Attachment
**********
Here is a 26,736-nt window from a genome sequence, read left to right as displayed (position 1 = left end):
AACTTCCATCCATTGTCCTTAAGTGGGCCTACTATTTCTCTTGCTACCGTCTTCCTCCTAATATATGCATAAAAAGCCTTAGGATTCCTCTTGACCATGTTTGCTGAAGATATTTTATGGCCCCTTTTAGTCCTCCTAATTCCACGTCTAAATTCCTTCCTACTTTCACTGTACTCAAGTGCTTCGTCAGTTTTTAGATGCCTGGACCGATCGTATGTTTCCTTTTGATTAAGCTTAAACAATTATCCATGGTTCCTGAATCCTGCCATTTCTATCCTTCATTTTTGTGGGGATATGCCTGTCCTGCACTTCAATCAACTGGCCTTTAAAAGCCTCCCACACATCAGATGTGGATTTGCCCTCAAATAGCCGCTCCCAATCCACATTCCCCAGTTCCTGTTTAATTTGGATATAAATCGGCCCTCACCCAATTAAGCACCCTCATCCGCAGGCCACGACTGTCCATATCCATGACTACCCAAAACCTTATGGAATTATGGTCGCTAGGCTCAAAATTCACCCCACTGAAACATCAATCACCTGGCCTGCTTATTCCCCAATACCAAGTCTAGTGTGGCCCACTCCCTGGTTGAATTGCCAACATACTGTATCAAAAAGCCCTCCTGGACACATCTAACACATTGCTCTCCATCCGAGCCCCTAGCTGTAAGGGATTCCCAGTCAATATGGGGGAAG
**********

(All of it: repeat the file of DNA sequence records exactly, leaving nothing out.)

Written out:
Here is a 26,736-nt window from a genome sequence, read left to right as displayed (position 1 = left end):
AACTTCCATCCATTGTCCTTAAGTGGGCCTACTATTTCTCTTGCTACCGTCTTCCTCCTAATATATGCATAAAAAGCCTTAGGATTCCTCTTGACCATGTTTGCTGAAGATATTTTATGGCCCCTTTTAGTCCTCCTAATTCCACGTCTAAATTCCTTCCTACTTTCACTGTACTCAAGTGCTTCGTCAGTTTTTAGATGCCTGGACCGATCGTATGTTTCCTTTTGATTAAGCTTAAACAATTATCCATGGTTCCTGAATCCTGCCATTTCTATCCTTCATTTTTGTGGGGATATGCCTGTCCTGCACTTCAATCAACTGGCCTTTAAAAGCCTCCCACACATCAGATGTGGATTTGCCCTCAAATAGCCGCTCCCAATCCACATTCCCCAGTTCCTGTTTAATTTGGATATAAATCGGCCCTCACCCAATTAAGCACCCTCATCCGCAGGCCACGACTGTCCATATCCATGACTACCCAAAACCTTATGGAATTATGGTCGCTAGGCTCAAAATTCACCCCACTGAAACATCAATCACCTGGCCTGCTTATTCCCCAATACCAAGTCTAGTGTGGCCCACTCCCTGGTTGAATTGCCAACATACTGTATCAAAAAGCCCTCCTGGACACATCTAACACATTGCTCTCCATCCGAGCCCCTAGCTGTAAGGGATTCCCAGTCAATATGGGGGAAG